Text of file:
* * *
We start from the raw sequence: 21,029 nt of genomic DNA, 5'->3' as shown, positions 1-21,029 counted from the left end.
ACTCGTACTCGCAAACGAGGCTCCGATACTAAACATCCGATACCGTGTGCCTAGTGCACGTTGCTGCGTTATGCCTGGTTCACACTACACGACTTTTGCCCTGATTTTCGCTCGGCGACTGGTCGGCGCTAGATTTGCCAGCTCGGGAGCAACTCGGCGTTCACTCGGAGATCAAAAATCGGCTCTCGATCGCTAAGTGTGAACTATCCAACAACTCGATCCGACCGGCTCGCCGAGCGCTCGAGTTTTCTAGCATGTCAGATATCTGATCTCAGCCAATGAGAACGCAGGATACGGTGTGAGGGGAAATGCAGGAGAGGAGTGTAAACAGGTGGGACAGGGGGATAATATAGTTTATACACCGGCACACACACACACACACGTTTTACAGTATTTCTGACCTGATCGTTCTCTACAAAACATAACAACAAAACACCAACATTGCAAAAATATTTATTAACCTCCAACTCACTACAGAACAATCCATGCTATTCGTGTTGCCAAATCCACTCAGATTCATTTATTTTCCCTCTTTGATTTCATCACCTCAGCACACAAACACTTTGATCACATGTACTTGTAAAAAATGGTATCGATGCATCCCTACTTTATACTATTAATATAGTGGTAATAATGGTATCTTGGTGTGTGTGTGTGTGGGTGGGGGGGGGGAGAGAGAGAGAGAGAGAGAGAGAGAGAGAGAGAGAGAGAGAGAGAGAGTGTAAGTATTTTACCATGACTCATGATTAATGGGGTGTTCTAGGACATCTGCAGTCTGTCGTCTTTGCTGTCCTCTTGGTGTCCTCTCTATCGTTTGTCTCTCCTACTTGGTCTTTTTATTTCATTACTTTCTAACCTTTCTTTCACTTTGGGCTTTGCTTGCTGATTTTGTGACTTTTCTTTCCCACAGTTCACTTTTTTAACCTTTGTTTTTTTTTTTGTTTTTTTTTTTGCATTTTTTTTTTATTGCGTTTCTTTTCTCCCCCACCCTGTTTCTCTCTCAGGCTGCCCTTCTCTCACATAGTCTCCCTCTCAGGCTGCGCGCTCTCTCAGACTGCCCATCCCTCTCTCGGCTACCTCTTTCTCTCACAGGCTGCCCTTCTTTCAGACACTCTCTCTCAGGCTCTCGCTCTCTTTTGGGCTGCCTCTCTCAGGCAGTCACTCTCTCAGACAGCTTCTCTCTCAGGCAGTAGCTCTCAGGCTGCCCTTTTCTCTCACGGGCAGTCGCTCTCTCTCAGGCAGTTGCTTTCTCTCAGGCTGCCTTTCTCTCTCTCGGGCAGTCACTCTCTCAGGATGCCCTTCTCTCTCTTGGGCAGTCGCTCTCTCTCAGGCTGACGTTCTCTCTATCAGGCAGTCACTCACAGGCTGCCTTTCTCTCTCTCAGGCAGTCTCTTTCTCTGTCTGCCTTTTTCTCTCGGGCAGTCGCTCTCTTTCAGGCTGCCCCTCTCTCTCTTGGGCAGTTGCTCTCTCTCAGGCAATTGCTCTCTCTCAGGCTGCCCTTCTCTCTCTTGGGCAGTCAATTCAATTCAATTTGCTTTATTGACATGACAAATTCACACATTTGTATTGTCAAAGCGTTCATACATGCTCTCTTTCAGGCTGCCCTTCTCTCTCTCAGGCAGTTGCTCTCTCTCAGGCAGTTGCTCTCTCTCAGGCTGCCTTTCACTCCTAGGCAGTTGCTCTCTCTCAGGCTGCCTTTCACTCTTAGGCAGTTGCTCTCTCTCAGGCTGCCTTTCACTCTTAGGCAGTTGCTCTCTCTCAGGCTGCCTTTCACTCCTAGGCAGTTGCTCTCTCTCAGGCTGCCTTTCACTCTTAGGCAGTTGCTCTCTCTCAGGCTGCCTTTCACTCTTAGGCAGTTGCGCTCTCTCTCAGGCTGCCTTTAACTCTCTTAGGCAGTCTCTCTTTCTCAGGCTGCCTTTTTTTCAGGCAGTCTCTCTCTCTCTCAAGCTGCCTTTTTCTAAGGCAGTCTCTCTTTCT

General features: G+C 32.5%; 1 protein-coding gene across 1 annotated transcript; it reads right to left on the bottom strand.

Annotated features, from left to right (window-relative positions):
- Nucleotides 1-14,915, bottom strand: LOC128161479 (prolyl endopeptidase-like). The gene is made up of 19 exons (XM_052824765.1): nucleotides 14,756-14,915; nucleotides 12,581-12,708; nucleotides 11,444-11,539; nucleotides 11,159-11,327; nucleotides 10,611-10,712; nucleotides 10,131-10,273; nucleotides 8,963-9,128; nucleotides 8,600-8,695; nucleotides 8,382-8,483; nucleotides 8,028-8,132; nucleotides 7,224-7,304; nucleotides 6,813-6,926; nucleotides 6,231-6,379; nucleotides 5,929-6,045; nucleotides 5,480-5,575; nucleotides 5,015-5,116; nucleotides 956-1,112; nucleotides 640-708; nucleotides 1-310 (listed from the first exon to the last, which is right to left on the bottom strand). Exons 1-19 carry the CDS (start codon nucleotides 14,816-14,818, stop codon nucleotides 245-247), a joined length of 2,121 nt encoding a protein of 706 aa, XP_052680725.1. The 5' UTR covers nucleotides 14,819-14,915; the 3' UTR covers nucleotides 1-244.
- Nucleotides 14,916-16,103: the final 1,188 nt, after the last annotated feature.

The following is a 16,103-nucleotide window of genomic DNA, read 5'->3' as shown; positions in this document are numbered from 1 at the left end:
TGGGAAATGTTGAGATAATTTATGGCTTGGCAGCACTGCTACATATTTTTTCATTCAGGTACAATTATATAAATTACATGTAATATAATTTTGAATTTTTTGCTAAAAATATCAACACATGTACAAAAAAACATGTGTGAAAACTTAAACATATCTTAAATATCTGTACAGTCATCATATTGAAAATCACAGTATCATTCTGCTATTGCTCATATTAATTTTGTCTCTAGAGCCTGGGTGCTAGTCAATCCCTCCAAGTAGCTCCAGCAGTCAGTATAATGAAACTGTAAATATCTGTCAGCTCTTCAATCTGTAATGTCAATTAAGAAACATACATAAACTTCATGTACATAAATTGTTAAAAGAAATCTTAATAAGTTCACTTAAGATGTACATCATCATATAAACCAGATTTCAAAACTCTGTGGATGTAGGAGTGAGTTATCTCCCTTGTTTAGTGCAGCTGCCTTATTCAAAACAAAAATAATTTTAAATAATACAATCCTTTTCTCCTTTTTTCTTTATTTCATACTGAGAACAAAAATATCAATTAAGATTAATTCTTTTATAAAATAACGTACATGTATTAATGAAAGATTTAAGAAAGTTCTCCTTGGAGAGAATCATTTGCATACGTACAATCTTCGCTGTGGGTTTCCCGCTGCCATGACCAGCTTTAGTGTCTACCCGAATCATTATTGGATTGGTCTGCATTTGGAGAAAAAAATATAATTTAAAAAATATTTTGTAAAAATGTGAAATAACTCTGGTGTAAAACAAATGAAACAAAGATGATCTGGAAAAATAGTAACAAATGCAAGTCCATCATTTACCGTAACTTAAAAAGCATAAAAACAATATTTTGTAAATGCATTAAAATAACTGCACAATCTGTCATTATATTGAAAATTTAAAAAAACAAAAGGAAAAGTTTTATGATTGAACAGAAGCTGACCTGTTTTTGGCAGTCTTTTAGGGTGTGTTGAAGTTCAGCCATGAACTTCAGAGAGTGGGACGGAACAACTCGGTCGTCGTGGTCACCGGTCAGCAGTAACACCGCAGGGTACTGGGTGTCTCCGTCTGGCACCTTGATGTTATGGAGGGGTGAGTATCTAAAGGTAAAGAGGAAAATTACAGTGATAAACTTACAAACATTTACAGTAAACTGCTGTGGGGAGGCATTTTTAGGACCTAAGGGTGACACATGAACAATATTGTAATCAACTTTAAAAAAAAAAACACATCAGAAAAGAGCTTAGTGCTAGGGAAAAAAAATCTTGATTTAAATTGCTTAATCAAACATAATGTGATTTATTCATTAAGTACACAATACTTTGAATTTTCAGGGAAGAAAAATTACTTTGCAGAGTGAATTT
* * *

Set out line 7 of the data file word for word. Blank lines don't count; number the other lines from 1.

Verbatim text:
The following is a 16,103-nucleotide window of genomic DNA, read 5'->3' as shown; positions in this document are numbered from 1 at the left end: